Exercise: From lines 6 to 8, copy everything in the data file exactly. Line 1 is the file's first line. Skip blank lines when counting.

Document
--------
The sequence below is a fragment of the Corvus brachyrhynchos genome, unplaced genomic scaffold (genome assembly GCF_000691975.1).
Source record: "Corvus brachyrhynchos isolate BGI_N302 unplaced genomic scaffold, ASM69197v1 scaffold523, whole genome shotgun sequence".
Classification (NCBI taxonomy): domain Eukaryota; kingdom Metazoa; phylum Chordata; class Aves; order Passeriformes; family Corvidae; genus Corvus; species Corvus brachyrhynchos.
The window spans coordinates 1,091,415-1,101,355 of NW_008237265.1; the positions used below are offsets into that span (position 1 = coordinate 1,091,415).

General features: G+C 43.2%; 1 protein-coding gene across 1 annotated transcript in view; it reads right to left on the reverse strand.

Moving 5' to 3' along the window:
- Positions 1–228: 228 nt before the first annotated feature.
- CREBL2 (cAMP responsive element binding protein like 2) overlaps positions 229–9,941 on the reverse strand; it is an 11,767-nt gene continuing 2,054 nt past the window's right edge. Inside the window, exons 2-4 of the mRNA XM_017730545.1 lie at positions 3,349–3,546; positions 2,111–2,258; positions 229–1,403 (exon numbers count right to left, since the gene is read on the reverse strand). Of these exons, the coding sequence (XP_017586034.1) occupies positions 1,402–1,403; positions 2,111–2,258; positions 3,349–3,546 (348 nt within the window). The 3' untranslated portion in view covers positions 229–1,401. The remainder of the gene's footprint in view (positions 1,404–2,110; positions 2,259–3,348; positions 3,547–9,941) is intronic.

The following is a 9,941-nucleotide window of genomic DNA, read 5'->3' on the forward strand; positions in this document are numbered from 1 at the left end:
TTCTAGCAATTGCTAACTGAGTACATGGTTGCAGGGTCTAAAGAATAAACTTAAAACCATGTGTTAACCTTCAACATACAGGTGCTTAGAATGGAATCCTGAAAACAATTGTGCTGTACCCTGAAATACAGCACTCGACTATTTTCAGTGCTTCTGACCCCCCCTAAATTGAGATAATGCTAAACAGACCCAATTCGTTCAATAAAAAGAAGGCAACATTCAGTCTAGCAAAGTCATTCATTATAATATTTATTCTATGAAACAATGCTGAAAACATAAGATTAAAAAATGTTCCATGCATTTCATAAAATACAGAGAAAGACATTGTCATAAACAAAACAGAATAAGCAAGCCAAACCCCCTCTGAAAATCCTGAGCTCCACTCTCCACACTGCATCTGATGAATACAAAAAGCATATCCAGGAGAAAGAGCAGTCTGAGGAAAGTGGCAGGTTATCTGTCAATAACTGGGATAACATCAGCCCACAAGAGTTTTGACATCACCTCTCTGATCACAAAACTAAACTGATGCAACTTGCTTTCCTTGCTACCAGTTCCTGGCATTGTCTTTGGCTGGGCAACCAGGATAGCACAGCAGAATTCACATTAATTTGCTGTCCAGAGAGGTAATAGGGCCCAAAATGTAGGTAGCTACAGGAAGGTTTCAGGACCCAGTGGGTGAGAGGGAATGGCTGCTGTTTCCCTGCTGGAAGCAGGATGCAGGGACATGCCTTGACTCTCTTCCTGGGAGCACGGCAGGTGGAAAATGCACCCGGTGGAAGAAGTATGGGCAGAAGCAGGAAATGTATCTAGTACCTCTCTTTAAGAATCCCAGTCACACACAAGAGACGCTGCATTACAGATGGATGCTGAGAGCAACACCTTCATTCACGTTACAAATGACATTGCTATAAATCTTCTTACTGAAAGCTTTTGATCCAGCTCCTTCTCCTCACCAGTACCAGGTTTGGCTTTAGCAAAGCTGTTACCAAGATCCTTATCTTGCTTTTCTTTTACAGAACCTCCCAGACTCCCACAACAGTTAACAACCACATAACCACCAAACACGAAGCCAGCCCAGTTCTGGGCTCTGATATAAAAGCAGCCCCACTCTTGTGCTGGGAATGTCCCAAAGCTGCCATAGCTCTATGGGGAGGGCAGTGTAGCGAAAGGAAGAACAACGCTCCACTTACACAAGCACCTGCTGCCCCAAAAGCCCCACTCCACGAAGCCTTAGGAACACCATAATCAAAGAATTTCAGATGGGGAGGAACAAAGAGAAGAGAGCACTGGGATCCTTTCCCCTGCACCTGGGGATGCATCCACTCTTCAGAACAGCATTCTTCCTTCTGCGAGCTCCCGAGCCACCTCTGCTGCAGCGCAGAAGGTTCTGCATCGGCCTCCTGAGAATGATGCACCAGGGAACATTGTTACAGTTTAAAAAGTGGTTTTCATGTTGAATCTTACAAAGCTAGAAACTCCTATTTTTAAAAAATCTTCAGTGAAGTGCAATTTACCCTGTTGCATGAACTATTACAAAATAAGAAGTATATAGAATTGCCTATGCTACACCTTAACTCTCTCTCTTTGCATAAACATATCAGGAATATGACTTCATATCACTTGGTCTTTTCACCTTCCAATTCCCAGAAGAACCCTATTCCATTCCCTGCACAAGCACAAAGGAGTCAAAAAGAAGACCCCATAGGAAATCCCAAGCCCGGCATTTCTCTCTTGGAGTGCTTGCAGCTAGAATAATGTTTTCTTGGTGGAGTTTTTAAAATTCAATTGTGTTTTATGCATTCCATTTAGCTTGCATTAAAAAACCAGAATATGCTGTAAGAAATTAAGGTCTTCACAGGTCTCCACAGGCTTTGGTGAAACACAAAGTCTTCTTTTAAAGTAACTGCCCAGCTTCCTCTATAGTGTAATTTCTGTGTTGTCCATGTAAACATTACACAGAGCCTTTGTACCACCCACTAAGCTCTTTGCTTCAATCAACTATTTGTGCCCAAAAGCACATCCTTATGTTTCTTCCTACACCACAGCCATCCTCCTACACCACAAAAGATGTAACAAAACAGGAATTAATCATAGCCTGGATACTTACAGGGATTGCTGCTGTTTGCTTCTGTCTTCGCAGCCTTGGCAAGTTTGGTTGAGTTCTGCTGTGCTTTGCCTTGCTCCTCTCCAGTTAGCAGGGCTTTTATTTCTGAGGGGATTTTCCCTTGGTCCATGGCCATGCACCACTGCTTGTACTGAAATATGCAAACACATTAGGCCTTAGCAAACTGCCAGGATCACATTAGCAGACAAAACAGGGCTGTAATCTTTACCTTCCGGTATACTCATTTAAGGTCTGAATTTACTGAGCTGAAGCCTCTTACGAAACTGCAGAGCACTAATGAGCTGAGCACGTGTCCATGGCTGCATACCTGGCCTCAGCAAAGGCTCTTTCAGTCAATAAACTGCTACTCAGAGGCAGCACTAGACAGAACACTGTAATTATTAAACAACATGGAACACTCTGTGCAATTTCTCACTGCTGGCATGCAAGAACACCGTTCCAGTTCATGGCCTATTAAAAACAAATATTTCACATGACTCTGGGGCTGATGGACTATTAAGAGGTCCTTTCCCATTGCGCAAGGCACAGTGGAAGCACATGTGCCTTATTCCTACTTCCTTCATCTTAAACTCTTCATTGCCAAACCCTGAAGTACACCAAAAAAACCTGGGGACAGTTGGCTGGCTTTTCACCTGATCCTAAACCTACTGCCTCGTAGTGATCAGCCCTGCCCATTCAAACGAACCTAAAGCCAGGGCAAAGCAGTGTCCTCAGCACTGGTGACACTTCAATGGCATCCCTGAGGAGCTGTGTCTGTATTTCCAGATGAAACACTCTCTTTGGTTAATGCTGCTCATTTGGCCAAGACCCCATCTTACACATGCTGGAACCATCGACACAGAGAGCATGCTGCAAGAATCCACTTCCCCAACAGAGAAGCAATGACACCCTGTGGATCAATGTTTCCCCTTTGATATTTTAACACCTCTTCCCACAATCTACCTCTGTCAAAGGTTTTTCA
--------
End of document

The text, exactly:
Moving 5' to 3' along the window:
- Positions 1–228: 228 nt before the first annotated feature.
- CREBL2 (cAMP responsive element binding protein like 2) overlaps positions 229–9,941 on the reverse strand; it is an 11,767-nt gene continuing 2,054 nt past the window's right edge. Inside the window, exons 2-4 of the mRNA XM_017730545.1 lie at positions 3,349–3,546; positions 2,111–2,258; positions 229–1,403 (exon numbers count right to left, since the gene is read on the reverse strand). Of these exons, the coding sequence (XP_017586034.1) occupies positions 1,402–1,403; positions 2,111–2,258; positions 3,349–3,546 (348 nt within the window). The 3' untranslated portion in view covers positions 229–1,401. The remainder of the gene's footprint in view (positions 1,404–2,110; positions 2,259–3,348; positions 3,547–9,941) is intronic.